message of the protestors. i think it is going to backfire, and i think there is a reason that media outlets like the new york times are losing market share. >> i think that there is anger out there, real anger, particularly at the public option, which is one part, and a part that might not survive of the healthcare reform effort, but i also think there is a risk that if the people who go to these town hall meetings, instead of asking questions, and i thought that woman ask add legitimate question, especially cash for clunkers is like a mini katrina here. it's not good to start a program and not be able to execute it. however, if they're just screaming and shutting down town hall meetings and not letting anybody speak, that will look bad, and people coming to the town hall meetings will be frustrated because they can't get what they came for. bret: it could be that people are worked up about this possibility. >> there is no doubt they are. bret: and perhaps a phrase that the single-payer stuff that is talked about, that some lawmakers are ropen about getting to a single-payer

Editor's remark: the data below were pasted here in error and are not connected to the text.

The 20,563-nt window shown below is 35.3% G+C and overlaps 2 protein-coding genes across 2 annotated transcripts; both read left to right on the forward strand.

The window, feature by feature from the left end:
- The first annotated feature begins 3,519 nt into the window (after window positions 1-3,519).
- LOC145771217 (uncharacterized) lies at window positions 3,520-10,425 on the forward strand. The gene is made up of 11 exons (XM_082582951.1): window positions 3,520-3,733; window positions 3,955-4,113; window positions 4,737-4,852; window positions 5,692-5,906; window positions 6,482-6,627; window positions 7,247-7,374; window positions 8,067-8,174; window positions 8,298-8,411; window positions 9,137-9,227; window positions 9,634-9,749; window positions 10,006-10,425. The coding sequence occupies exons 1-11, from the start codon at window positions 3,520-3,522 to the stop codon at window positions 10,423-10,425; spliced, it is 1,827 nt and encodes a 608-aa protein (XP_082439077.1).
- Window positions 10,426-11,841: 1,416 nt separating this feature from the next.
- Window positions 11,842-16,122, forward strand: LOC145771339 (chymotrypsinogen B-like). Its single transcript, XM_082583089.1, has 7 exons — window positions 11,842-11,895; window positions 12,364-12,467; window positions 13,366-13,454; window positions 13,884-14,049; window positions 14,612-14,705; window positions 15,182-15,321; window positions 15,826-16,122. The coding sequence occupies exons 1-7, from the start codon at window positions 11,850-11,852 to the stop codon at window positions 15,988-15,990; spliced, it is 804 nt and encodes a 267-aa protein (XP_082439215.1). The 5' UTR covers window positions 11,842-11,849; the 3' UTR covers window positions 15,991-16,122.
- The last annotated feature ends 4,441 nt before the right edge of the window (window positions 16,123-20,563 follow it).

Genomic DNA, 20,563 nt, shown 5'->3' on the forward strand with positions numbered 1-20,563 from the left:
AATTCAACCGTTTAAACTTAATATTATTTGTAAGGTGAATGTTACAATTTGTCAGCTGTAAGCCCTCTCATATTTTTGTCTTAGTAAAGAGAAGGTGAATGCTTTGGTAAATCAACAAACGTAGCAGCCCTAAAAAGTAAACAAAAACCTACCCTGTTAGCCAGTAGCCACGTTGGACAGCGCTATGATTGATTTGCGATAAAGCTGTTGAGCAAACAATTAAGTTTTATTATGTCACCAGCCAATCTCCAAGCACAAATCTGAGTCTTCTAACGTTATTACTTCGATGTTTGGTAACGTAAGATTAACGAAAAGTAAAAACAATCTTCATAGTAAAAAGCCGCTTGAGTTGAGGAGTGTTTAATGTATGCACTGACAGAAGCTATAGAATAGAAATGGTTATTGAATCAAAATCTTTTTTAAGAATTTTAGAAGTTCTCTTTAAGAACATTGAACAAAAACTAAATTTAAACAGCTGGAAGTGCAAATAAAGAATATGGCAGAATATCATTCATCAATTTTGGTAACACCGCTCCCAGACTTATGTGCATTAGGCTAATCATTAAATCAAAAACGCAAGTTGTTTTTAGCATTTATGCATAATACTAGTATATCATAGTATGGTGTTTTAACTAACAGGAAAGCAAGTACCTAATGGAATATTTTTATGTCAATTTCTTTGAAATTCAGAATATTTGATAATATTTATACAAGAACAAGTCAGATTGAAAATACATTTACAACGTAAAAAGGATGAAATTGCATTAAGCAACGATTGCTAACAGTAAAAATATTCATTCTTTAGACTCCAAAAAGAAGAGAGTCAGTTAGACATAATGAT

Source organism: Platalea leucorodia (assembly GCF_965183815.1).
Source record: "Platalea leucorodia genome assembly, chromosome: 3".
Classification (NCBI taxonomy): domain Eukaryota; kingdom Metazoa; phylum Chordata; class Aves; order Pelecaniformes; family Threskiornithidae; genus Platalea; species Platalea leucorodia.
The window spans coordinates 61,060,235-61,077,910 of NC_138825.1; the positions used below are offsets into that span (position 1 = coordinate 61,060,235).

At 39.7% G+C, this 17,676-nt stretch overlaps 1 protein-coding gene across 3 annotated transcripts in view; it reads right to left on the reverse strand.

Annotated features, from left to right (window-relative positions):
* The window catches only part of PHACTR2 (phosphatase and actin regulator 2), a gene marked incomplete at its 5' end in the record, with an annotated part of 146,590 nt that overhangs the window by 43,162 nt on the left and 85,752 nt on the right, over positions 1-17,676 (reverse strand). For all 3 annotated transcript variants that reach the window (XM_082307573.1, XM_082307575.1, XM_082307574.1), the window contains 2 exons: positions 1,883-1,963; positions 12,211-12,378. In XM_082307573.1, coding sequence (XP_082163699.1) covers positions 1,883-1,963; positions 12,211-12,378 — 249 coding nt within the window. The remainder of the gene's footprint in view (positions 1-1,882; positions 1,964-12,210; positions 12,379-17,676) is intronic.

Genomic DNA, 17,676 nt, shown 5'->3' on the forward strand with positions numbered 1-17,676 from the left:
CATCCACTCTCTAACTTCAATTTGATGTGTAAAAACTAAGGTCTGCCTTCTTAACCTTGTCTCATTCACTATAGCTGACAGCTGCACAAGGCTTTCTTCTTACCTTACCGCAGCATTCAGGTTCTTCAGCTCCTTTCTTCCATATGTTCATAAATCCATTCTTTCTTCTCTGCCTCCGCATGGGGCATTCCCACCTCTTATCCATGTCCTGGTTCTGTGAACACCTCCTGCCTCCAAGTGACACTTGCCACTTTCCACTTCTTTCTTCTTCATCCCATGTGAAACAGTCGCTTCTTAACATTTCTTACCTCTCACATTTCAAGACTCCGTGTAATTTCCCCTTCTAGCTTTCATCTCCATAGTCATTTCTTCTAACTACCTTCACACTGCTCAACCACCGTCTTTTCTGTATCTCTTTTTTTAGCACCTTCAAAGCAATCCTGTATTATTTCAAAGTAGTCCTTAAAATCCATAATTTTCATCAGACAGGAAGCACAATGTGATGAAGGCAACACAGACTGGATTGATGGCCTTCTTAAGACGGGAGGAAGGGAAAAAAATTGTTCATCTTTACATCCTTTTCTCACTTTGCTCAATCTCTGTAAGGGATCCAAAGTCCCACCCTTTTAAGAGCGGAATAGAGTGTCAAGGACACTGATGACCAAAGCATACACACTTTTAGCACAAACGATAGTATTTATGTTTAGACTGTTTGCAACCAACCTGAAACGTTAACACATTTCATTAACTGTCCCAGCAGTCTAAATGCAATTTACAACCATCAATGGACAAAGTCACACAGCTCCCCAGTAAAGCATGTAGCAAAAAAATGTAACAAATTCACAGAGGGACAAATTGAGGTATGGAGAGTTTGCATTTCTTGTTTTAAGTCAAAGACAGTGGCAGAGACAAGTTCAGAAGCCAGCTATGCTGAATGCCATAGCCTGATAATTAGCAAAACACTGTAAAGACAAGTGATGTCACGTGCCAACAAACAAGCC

system -- >> i think the biggest piece of this healthcare reform that is in the biggest jeopardy is the public option. there is not a single liberal democrat in congress today who will lose their seat if there is not a public option in the final package, but there are many moderate democrats who might lose their seats if there is a public option in the final package that. is where the politics of this are. i think in the end, there won't be the medicare-style public options that so many people fear will be government healthcare, and you know, that liberal democrats want. that's going to have to go. >> charles. >> there is a certain irony in an station denouncing ordinary americans who get together to exexpress what they believe, and to confront authority, when that administration is led by a man who began his career as a community organizer whose job, as i understand it, is to take ordinary americans to get them together to express what they believe, and express demands against the authorities, so